As far as I am aware of the first cassette based product to emanate from the USA, developed by Pierce Wire Recorder Corp. originally by a request from the US Air Force that was using wire recorders from the company as a notation device in most planes but had problems with pilots trying to extract partially recorded spools and thus damaging them (like with any reel based format you need to rewind the tape before taking it off), so Pierce developed a cassette in in 1947 and 1948 and introduced it in 1949 to allow for extraction at any time, the benefits of this were apparent from the start and it was introduced to the dictation market in the form of the Series 200 types dictation recorders and were sold as an upmarket alternative to the open reel type wire recorders they had been selling until then, never gained any real foothold in the office market due competition from Dictation Belts to but managed to live on as the USA Air Force made the format their standard recording format in jets throughout the 50's. Due to this contract the format remained in production until the latter half of the 50's even though it had been made outdated with the introduction of the Pierce Dictation Belt and while most of the recorder models were basically the same design the last introduced model was a transistorised portable model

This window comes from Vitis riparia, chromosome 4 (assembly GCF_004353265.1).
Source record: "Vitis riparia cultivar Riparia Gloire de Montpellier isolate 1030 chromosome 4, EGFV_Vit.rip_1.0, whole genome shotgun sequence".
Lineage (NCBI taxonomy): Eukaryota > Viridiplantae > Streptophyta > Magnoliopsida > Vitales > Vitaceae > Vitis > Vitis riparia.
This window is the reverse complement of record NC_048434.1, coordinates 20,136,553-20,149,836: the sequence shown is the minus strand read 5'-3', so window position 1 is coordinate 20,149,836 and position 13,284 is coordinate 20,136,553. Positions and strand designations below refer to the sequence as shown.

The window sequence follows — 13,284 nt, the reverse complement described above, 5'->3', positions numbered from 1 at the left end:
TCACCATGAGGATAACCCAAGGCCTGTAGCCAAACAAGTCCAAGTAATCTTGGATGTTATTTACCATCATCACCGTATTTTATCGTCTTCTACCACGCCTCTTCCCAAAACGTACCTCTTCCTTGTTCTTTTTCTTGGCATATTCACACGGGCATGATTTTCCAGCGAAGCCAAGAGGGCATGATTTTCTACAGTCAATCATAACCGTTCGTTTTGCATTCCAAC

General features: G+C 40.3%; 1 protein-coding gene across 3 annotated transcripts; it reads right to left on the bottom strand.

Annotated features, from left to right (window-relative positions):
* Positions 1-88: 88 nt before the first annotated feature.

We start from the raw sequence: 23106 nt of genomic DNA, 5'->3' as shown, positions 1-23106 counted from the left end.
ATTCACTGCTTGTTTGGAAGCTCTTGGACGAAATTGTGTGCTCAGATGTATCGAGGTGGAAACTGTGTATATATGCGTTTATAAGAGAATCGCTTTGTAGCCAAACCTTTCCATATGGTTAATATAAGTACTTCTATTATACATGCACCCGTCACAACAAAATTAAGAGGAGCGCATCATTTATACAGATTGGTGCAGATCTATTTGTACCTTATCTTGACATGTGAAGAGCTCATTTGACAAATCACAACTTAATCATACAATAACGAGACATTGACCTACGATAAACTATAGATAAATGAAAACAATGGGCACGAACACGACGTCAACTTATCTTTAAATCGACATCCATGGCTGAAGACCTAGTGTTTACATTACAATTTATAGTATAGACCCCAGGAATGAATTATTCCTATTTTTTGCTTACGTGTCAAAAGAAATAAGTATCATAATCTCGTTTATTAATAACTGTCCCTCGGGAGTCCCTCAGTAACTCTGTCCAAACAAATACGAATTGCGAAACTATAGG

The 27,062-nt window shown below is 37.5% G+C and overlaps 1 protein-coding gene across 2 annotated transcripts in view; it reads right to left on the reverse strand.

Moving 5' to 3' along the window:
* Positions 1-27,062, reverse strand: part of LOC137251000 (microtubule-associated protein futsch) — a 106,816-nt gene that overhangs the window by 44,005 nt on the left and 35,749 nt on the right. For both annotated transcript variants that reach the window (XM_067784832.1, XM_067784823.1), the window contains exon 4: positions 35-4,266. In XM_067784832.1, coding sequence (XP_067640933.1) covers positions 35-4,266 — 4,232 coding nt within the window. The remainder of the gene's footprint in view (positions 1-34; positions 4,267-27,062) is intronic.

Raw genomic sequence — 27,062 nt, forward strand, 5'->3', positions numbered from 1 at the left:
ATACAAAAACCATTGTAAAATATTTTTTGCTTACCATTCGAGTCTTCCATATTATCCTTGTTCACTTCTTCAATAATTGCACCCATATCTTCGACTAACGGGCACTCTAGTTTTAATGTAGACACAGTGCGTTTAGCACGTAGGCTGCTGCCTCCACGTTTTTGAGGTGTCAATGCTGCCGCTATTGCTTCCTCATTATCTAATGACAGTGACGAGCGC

The IBM company had been in the dictation business since 1960 when they had introduced the IBM Magnabelt and had a great succes with it, particularily in the office enviroment, there where problems however, the max recording time was rather short and it was also apparent even back then that the lifetime of the belts was not what had been hoped for. The company's Dictation Systems Division designed a new recording system called simply the 6:5 the only an updated version of the magnetic belt but the media was a thin 3,5 inch floppy disk but unlike the modern version similar to the digital floppy disks made at the time but where not housed in a protective casing to youse them you stacked one or more into a cartridge (blue, what else) in particular in Sweden an developed there has been one of the reasons has been speculated over is the photocell